When Nick didn’t arrive at the café on time, I was relieved. I thought he’d gotten cold feet. The waitress came to take my plate. “Was there something wrong with it?” she asked, smiling. I assured her the problem was me. Then my phone dinged. “I’m in the waiting room,” read Nick’s text. When I replied, he apologized elaborately; he’d forgotten where we’d said we’d meet. “It’s fine,” I wrote, “I’m leaving now.” “Stay there,” he commanded. “Two minutes.”
When he arrived, the first thing I noticed was his hair. No more floppy, boyish bangs, just a film of dark fuzz. He was tall and tan, sunken-cheeked, with dark-rimmed glasses. If anything, a shaved head made him handsomer. A day earlier, he’d turned thirty-four. I remembered turning thirty-four. It was fun. I’d felt sexy and young back then, like I had another year or so before I disintegrated into liquid garbage. Now I was thirty-six. I wondered how Nick felt. He was certainly sexy. I’d seen people hit on him in the street. They hit on him in the meat department and at the DMV. He also had a youthful lifestyle: he lived with four other guys in a converted Bushwick loft that until recently had been infested with bedbugs. But maybe the haircut was a sign he was growing up.
I’d had to teach late the previous night and hadn’t been able to take him out for his birthday. While I waited for the waitress to run my card, I handed Nick a gift, a New York Review of Books T-shirt. He loved the NYRB. He stared at me, a tragic expression on his face. Without removing the shirt from its plastic sleeve, he told me it was too big. As we left, the host wished us a good day.
Nick unlocked his bike and chaperoned it down the street. It was early September and hot. He hunched forward, grimacing. I asked if he was okay. “Not really,” he said, gritting his teeth. When I asked what was wrong, he said he’d herniated a disc while changing a bike tire.
“That’s awful,” I said, skeptically. “You went to the doctor?”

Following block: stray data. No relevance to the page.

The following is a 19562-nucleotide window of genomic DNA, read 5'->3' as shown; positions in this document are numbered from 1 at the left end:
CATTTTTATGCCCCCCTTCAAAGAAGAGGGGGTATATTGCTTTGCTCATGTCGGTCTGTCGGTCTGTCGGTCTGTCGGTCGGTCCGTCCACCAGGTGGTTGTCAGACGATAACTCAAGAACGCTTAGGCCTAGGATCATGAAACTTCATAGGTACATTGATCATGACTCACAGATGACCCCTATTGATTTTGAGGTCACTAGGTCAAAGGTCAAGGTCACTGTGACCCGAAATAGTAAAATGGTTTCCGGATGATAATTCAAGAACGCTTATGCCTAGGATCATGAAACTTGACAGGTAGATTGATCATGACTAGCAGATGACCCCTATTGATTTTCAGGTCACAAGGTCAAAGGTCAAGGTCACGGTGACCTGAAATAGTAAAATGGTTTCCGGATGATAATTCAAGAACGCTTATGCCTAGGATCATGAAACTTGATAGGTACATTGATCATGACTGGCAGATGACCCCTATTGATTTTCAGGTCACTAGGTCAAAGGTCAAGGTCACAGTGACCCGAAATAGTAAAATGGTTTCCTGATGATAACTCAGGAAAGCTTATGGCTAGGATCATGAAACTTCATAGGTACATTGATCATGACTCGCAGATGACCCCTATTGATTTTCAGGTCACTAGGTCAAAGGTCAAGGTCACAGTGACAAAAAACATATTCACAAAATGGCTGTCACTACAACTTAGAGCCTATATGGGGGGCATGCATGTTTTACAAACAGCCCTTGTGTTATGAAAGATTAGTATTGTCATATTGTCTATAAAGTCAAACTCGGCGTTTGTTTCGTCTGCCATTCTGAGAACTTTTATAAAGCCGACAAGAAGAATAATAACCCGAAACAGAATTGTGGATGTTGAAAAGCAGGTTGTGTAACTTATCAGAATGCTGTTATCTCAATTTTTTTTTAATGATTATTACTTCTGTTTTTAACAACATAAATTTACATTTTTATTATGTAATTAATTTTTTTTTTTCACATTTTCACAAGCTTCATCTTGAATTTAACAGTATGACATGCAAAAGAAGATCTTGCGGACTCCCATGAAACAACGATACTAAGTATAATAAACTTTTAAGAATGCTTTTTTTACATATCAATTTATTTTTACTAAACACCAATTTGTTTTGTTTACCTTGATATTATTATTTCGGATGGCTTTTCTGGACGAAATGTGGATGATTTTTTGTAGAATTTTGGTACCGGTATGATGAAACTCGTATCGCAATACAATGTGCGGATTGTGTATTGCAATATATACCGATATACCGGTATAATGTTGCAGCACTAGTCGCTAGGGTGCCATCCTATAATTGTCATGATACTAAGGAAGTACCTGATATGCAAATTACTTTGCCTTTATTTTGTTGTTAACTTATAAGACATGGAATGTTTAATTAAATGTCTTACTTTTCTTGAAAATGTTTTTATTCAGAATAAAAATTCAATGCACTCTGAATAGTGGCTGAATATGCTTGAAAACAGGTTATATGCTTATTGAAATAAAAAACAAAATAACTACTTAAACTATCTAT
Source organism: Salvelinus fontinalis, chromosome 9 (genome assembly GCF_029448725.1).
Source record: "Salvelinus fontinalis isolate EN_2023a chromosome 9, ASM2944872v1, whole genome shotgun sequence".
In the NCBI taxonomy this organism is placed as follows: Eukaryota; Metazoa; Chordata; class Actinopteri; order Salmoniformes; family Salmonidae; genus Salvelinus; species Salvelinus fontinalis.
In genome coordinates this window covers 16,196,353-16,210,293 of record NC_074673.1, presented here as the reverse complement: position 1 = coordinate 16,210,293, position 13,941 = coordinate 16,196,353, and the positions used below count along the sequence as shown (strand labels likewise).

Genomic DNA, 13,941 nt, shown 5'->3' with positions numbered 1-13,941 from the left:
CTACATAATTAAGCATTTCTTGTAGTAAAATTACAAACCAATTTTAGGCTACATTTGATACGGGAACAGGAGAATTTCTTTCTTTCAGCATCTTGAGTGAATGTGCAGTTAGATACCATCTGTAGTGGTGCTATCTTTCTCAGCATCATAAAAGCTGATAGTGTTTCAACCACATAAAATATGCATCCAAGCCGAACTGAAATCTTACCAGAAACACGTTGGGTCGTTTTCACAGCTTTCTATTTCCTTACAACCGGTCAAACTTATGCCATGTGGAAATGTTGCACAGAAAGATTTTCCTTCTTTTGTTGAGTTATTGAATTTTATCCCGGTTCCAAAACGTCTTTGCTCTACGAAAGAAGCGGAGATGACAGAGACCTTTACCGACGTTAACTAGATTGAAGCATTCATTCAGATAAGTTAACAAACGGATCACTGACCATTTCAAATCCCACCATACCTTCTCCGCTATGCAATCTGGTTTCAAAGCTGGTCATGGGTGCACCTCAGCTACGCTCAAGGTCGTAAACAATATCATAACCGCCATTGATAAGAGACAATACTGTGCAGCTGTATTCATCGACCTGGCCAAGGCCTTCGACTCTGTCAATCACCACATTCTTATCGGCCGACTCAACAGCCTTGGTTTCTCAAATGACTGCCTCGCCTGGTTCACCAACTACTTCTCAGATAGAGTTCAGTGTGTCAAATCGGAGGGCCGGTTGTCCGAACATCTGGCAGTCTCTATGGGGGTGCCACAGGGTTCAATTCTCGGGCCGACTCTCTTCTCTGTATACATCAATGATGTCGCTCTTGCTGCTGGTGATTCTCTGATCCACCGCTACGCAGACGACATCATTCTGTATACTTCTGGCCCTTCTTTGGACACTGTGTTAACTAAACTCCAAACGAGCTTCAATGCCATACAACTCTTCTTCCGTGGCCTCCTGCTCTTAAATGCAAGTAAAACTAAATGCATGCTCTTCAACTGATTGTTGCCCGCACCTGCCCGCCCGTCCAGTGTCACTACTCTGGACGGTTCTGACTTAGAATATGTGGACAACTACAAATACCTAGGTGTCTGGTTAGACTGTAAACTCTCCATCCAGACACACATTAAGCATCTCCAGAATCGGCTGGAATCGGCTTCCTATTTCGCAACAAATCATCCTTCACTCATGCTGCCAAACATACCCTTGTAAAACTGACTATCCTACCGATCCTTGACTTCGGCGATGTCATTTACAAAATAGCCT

“No,” he said. “But from the description online, I’m pretty sure. I’m having shooting pains.
We passed through the metal detector, and Nick took a seat in the lobby. It was grim and sparsely populated. Old women with little kids, a few men. Nick took out his laptop and nodded sadly. He wasn’t allowed to go where I was going.
After being led to a different part of the lobby, I signed some paperwork, waited to hear my name called, and took the elevator up alone. Upstairs, the waiting room was nearly full. There were no old women, no kids. All the men wore blue or green scrubs. Everyone looked anxious and exhausted, like this was a predawn airport terminal. The light was luridly bright, the floor grubby blue linoleum. On the walls were two pastel watercolors of trees. A sign on the far door said NO CHANGING.
No one made eye contact. One woman cried loudly, holding a tissue. Some held teal cotton gowns. Another looked six or seven months pregnant, and I wondered why she was there. Maybe this was where she got prenatal care. Maybe her life was in danger.
All the seats faced a large-screen TV: Octavius and Seth were remodeling, contemplating adoption. The volume was so high that it was hard to hear the clinicians. “Shanka?” said an old Russian nurse with hair like an apricot cloud. “Shanka?” she called three more times, before breaching protocol and adding a last name. A tall Black woman near me stood. “Shaniqua,” she corrected. I was indignant on her behalf. But I also felt sympathy for the nurse, whom people must never be very glad to see. She seemed unfazed. “Shaniqua,”